BP Moves Beyond the Deepwater Horizon

08/03/2018 5:00 am EST

Focus: ENERGY

Ian Wyatt

Publisher & Chief Investment Strategist, Wyatt Investment Research

British energy giant BP Plc (BP) has finally increased its quarterly payment after a three-year hiatus. The improved quarterly dividend will be paid at $0.61 per share going forward, explains Ian Wyatt, editor of High Yield Wealth.

The past decade has been eventful for BP, which is to understand the obvious. Memories of the Deepwater Horizon tragedy are finally fading.

If your memory of Deepwater Horizon has already faded, we offer a refresher. It was an offshore oil rig leased to BP from Transocean (RIG). On April 20, 2010, during the final phases of drilling the exploratory well, a geyser of seawater erupted from the marine rise onto the rig.

This was soon followed by the eruption of an admixture of mud, methane, and water. The gas component of the slushy material quickly transitioned into a fully gaseous state. It then ignited into a series of explosions and then a firestorm that killed 11 people.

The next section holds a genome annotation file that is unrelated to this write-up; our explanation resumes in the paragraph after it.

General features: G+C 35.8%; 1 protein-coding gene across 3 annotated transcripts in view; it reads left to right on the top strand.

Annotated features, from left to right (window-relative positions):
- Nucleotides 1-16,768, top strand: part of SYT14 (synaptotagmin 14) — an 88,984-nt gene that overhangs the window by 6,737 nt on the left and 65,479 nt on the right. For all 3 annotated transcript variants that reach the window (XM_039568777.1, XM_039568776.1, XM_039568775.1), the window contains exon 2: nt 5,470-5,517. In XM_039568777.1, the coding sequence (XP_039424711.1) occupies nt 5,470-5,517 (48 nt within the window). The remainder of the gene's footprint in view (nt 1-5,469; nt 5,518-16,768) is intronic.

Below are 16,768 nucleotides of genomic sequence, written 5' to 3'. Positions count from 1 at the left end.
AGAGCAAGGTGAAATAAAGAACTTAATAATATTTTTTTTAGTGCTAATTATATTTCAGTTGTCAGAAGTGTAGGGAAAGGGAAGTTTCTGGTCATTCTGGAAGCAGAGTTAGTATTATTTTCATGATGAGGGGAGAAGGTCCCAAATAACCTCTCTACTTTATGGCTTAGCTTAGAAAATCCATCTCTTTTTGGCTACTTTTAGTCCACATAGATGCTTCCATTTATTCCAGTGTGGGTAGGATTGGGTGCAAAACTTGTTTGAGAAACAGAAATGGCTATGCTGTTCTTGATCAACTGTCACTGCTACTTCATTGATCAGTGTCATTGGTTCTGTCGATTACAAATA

BP’s share costs related to the tragedy are finally subsiding. There surely have been costs. Reuters reports that BP has paid $63.4 billion in fines, legal settlements, compensation, and clean-up related to the disaster since 2010.

As the Deepwater costs soared, oil prices plummeted. West Texas Intermediate Crude was priced above $100/barrel to enter January 2015. It was priced below $30/barrel to enter January 2016. The dividend was at risk through 2016 and most of 2017. Thanks to aggressive cuts to capital spending, BP was able to maintain the dividend.

Improved operating efficiency has enabled management to right a very listing ship. BP’s operating margin is again positive after being negative in 2015 and 2016. The operating margin has trended higher over the past 18 months. The return to profitability has enabled BP to finally increase its dividend.

As the dividend goes, so goes the share price. We don’t expect to see BP’s share price to soar like a geyser on the improved dividend. We do expect the improved dividend to provide additional downside share-price support and more investor interest.

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